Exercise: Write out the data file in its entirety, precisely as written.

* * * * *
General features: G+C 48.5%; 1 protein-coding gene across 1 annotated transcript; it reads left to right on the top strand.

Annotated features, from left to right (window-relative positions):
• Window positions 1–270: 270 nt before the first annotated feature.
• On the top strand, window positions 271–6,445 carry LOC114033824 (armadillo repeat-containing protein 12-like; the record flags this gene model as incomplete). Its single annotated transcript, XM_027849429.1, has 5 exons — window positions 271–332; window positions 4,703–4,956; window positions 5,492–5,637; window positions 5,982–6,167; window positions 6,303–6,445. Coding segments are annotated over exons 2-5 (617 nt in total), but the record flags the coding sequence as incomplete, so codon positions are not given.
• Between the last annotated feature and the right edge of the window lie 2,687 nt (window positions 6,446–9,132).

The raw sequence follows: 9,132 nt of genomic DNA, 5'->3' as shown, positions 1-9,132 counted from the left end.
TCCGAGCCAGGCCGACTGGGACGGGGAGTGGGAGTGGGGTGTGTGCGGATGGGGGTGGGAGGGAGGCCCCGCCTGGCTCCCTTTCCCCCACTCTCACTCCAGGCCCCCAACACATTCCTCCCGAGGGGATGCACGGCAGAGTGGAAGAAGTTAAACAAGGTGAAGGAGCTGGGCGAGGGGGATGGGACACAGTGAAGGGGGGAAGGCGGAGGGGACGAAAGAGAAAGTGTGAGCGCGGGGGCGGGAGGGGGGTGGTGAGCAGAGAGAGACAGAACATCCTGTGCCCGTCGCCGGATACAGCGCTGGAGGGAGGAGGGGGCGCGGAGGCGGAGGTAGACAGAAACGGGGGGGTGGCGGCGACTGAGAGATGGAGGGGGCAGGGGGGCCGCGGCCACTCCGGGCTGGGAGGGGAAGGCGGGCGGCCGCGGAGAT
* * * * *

General features: G+C 48.5%; 1 protein-coding gene across 1 annotated transcript; it reads left to right on the top strand.

Annotated features, from left to right (window-relative positions):
• Window positions 1–270: 270 nt before the first annotated feature.
• On the top strand, window positions 271–6,445 carry LOC114033824 (armadillo repeat-containing protein 12-like; the record flags this gene model as incomplete). Its single annotated transcript, XM_027849429.1, has 5 exons — window positions 271–332; window positions 4,703–4,956; window positions 5,492–5,637; window positions 5,982–6,167; window positions 6,303–6,445. Coding segments are annotated over exons 2-5 (617 nt in total), but the record flags the coding sequence as incomplete, so codon positions are not given.
• Between the last annotated feature and the right edge of the window lie 2,687 nt (window positions 6,446–9,132).

The raw sequence follows: 9,132 nt of genomic DNA, 5'->3' as shown, positions 1-9,132 counted from the left end.
TCCGAGCCAGGCCGACTGGGACGGGGAGTGGGAGTGGGGTGTGTGCGGATGGGGGTGGGAGGGAGGCCCCGCCTGGCTCCCTTTCCCCCACTCTCACTCCAGGCCCCCAACACATTCCTCCCGAGGGGATGCACGGCAGAGTGGAAGAAGTTAAACAAGGTGAAGGAGCTGGGCGAGGGGGATGGGACACAGTGAAGGGGGGAAGGCGGAGGGGACGAAAGAGAAAGTGTGAGCGCGGGGGCGGGAGGGGGGTGGTGAGCAGAGAGAGACAGAACATCCTGTGCCCGTCGCCGGATACAGCGCTGGAGGGAGGAGGGGGCGCGGAGGCGGAGGTAGACAGAAACGGGGGGGTGGCGGCGACTGAGAGATGGAGGGGGCAGGGGGGCCGCGGCCACTCCGGGCTGGGAGGGGAAGGCGGGCGGCCGCGGAGAT